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KenKelly76Frostgrave is a surprising breath of fresh air. Anyone who has had anything to do with role-playing in the last thirty years cannot help but recognise the feel and much of the detail of the work. To me it is probably the best distillation of classic D&D that I have seen, and I have been trying to keep up with the mass of OSR retro-clones that have appeared – and have even tried to play a few.

Certainly it is not 1st edition AD&D. It’s not even the three white books. It is something purer than that: it is probably a lot closer to what the original wargaming guys had in mind when they asked themselves, ‘what do the heroes of our big battle games do in the weekends?’ And the answer is go on adventures in the ruins of ancient civilisations.

Frostgrave is set in a Medieval/Renaissance tech level, European fashions, and this if nothing else has caused most commentators to label it as a reboot of Mordheim. The comparisons are obvious and one would be silly not to recognise that. But I think that there is more to it. I believe that this particular interpretation is a concession to the market: a necessary leader to get people talking and buying.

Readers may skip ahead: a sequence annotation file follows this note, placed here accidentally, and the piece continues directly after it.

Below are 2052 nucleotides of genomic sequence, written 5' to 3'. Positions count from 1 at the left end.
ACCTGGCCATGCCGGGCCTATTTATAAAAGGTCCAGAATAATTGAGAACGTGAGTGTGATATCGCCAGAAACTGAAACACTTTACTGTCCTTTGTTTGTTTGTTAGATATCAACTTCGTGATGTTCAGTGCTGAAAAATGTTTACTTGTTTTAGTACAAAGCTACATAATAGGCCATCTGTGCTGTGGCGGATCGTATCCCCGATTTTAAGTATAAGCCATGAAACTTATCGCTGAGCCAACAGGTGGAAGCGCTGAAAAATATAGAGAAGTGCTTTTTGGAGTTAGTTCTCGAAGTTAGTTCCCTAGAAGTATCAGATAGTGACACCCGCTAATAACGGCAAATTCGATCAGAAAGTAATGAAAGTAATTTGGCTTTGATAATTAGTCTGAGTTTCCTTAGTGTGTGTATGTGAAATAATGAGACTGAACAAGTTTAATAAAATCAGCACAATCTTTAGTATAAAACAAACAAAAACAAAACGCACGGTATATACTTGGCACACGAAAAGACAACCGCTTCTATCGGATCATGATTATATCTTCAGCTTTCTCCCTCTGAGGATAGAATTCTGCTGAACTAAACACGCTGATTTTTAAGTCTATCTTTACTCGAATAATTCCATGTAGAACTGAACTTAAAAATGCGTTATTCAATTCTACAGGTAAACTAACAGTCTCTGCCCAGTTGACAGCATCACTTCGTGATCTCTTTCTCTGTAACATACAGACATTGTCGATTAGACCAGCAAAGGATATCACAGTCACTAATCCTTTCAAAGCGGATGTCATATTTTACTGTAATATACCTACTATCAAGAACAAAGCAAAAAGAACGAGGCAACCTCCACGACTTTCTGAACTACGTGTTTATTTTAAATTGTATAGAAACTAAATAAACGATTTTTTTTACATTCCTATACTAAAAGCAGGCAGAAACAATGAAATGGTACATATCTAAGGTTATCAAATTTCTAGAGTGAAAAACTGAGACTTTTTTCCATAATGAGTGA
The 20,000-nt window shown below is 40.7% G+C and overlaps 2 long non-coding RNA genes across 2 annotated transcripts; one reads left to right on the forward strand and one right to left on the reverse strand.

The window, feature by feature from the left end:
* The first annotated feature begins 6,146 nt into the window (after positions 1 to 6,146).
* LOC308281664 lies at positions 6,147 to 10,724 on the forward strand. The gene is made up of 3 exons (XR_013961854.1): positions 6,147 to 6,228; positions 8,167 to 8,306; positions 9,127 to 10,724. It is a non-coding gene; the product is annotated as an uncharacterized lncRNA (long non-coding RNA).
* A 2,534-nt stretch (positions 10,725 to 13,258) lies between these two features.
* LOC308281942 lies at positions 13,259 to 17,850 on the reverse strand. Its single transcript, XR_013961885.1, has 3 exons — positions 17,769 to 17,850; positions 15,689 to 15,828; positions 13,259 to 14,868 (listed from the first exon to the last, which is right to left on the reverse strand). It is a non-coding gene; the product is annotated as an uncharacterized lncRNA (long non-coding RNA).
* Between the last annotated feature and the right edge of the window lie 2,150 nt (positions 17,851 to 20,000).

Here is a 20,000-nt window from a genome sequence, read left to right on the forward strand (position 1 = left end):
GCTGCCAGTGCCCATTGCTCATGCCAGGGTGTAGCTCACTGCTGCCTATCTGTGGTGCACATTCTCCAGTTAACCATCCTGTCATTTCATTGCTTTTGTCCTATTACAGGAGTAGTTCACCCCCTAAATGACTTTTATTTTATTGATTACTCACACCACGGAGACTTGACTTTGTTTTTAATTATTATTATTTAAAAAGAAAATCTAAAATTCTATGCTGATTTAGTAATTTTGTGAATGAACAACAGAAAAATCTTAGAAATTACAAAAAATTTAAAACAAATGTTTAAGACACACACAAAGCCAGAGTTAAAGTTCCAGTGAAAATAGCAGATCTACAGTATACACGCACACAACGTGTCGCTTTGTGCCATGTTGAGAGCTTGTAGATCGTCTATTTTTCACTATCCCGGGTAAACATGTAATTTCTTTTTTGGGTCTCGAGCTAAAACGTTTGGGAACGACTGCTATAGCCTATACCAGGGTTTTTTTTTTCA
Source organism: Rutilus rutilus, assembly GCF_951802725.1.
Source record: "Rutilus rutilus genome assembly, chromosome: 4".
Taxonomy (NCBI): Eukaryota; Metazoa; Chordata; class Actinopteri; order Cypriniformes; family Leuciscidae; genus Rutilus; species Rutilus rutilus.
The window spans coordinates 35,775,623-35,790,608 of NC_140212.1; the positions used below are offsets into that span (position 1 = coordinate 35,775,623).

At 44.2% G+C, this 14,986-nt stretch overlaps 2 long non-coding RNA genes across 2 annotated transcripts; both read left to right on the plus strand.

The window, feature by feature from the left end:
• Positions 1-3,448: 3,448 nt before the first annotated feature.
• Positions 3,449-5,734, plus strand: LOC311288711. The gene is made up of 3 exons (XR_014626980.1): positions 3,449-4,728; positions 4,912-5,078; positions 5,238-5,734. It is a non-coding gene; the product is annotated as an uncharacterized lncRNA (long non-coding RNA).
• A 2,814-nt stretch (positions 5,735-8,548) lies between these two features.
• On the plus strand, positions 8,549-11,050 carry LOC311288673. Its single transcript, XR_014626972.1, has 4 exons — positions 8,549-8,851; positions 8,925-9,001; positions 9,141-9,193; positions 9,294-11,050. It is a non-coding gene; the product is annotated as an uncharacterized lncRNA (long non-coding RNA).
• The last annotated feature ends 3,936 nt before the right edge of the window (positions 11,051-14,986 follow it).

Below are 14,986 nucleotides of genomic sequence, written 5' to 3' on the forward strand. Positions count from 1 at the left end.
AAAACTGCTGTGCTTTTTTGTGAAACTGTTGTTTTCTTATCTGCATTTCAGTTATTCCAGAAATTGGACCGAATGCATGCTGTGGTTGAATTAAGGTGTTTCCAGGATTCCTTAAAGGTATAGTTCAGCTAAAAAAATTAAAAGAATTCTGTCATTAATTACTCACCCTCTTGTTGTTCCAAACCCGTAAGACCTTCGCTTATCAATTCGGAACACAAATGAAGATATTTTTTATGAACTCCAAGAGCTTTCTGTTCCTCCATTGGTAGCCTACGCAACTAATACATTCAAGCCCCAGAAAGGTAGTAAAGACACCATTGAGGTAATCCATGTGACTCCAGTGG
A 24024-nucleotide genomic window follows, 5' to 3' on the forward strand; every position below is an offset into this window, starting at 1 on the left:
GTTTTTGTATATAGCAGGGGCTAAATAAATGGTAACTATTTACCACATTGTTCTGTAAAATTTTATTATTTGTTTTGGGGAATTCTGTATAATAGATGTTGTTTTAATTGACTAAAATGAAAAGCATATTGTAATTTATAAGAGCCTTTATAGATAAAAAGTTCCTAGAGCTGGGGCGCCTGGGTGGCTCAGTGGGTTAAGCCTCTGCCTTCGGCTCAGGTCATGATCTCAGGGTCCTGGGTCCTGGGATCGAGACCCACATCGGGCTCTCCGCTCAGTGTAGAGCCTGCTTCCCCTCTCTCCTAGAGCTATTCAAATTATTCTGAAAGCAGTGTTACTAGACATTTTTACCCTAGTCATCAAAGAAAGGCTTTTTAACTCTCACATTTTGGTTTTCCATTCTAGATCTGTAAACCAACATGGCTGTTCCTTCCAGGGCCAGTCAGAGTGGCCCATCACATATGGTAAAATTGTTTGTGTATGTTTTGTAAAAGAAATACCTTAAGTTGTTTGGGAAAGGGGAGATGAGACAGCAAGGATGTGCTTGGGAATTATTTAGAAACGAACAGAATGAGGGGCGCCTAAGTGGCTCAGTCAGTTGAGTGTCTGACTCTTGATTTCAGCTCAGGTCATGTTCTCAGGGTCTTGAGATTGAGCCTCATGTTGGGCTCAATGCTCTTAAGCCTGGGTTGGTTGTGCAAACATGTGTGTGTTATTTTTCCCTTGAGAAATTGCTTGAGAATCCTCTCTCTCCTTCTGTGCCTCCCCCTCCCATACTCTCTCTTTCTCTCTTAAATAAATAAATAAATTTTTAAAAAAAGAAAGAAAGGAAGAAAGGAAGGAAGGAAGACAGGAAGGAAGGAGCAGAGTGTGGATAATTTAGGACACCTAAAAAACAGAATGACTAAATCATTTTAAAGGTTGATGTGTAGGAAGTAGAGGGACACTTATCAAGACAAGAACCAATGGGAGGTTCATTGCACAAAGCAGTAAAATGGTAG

There are two AD&D settings that I always wanted to play. The first was Maztica, an Aztec inspired setting. The second was Al Qadim, an Arabian Nights setting.

When I hear, ‘city lost for a thousand years after a magical cataclysm’, I think of Arabian Nights. I think of evil sorcerers and of malicious genies. I see a vibrant city suddenly snapped into the desert where it is consumed by the sand for 1,000 years as an act of spite by some powerful force. And I see 1,000 years later it suddenly reappears, being revealed by the wind, rising from the dust, magnificent with its palaces and fountains and gardens. But the inhabitants are dead, of course, or transformed – no longer human.

That’s what I see when I think of Frostgrave:  I think of Sandtomb. I think of Caroline Munro in Sinbad, of Ray Harryhausen and all the stop motion magic that made my youth and informed my ideas of fantasy.

That is my project: to interpret this game in an Arabian Nights, specifically Al Qadim, flavour. This is exactly how the story of Aladdin progresses: intelligent sorcerer recruits idiot to do the dangerous stuff so that he can get the magical loot.